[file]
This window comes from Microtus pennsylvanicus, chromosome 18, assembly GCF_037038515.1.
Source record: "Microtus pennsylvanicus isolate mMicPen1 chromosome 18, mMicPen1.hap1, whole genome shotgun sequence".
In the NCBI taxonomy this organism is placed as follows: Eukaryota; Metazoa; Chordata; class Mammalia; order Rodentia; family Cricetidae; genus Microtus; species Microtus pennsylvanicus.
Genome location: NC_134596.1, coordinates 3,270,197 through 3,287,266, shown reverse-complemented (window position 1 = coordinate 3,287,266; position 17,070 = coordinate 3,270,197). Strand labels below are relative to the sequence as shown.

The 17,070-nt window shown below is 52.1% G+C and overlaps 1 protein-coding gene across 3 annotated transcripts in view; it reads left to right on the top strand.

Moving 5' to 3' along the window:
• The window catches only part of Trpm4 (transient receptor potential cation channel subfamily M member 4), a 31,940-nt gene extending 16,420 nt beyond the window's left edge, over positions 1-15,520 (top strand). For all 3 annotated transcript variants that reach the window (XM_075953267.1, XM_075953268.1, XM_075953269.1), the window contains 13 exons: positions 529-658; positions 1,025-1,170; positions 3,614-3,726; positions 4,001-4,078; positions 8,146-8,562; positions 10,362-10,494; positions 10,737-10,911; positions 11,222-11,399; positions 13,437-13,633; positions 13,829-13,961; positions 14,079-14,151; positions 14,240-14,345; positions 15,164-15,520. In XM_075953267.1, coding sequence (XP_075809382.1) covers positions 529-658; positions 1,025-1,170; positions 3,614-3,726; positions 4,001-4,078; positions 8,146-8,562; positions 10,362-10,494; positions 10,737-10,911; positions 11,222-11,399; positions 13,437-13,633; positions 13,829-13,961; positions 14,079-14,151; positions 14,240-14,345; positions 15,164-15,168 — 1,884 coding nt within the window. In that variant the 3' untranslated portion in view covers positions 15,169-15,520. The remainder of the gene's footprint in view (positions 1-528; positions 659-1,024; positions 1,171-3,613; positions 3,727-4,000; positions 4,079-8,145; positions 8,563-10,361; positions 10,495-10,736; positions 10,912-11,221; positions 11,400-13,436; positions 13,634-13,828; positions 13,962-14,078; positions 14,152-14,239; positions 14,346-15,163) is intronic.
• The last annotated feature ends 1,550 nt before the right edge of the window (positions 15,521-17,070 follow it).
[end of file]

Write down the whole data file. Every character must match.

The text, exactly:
This window comes from Microtus pennsylvanicus, chromosome 18, assembly GCF_037038515.1.
Source record: "Microtus pennsylvanicus isolate mMicPen1 chromosome 18, mMicPen1.hap1, whole genome shotgun sequence".
In the NCBI taxonomy this organism is placed as follows: Eukaryota; Metazoa; Chordata; class Mammalia; order Rodentia; family Cricetidae; genus Microtus; species Microtus pennsylvanicus.
Genome location: NC_134596.1, coordinates 3,270,197 through 3,287,266, shown reverse-complemented (window position 1 = coordinate 3,287,266; position 17,070 = coordinate 3,270,197). Strand labels below are relative to the sequence as shown.

The 17,070-nt window shown below is 52.1% G+C and overlaps 1 protein-coding gene across 3 annotated transcripts in view; it reads left to right on the top strand.

Moving 5' to 3' along the window:
• The window catches only part of Trpm4 (transient receptor potential cation channel subfamily M member 4), a 31,940-nt gene extending 16,420 nt beyond the window's left edge, over positions 1-15,520 (top strand). For all 3 annotated transcript variants that reach the window (XM_075953267.1, XM_075953268.1, XM_075953269.1), the window contains 13 exons: positions 529-658; positions 1,025-1,170; positions 3,614-3,726; positions 4,001-4,078; positions 8,146-8,562; positions 10,362-10,494; positions 10,737-10,911; positions 11,222-11,399; positions 13,437-13,633; positions 13,829-13,961; positions 14,079-14,151; positions 14,240-14,345; positions 15,164-15,520. In XM_075953267.1, coding sequence (XP_075809382.1) covers positions 529-658; positions 1,025-1,170; positions 3,614-3,726; positions 4,001-4,078; positions 8,146-8,562; positions 10,362-10,494; positions 10,737-10,911; positions 11,222-11,399; positions 13,437-13,633; positions 13,829-13,961; positions 14,079-14,151; positions 14,240-14,345; positions 15,164-15,168 — 1,884 coding nt within the window. In that variant the 3' untranslated portion in view covers positions 15,169-15,520. The remainder of the gene's footprint in view (positions 1-528; positions 659-1,024; positions 1,171-3,613; positions 3,727-4,000; positions 4,079-8,145; positions 8,563-10,361; positions 10,495-10,736; positions 10,912-11,221; positions 11,400-13,436; positions 13,634-13,828; positions 13,962-14,078; positions 14,152-14,239; positions 14,346-15,163) is intronic.
• The last annotated feature ends 1,550 nt before the right edge of the window (positions 15,521-17,070 follow it).